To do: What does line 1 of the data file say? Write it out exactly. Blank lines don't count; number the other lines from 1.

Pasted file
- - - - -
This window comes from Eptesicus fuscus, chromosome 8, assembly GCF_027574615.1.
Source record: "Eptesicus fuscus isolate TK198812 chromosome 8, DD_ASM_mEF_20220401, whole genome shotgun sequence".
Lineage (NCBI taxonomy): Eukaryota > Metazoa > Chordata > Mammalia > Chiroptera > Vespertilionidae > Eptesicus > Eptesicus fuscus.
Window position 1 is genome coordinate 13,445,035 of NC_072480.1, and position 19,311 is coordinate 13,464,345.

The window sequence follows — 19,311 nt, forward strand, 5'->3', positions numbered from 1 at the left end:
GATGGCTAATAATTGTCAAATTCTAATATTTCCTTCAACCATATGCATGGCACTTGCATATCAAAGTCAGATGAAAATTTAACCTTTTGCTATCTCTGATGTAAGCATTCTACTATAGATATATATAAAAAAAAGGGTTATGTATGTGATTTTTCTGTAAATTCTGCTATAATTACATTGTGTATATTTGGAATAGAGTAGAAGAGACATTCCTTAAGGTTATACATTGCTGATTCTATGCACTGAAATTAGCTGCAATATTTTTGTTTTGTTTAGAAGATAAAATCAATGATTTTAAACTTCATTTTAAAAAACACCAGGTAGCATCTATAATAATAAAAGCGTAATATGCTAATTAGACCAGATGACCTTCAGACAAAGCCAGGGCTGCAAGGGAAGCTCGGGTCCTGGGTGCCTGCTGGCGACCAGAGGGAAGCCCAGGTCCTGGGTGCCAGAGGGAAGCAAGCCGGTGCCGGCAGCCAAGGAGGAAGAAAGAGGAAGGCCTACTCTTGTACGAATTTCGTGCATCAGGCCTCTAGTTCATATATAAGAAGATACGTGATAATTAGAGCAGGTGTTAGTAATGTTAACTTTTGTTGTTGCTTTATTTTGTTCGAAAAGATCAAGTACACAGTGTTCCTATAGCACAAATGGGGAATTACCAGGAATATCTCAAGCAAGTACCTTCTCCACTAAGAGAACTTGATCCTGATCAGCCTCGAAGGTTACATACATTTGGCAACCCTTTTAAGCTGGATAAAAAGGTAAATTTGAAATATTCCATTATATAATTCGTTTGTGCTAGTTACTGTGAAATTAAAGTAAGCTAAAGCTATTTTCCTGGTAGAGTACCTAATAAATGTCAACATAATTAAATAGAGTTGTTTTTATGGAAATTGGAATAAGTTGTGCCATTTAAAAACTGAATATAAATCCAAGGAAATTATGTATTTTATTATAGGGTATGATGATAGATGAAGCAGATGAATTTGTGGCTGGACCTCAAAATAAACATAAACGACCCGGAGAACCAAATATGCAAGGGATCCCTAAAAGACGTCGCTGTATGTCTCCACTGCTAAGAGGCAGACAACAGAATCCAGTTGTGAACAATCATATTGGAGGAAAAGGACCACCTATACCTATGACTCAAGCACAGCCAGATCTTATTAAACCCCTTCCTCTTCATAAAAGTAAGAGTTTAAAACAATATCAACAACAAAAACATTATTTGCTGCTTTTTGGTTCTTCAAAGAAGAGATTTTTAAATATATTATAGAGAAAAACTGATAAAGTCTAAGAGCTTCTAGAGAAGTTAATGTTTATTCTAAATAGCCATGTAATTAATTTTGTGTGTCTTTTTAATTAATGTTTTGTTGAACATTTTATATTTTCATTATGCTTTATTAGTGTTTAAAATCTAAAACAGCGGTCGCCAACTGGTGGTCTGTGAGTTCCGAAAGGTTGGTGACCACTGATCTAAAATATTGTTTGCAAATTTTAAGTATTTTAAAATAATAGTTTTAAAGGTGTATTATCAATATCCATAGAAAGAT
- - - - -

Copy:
This window comes from Eptesicus fuscus, chromosome 8, assembly GCF_027574615.1.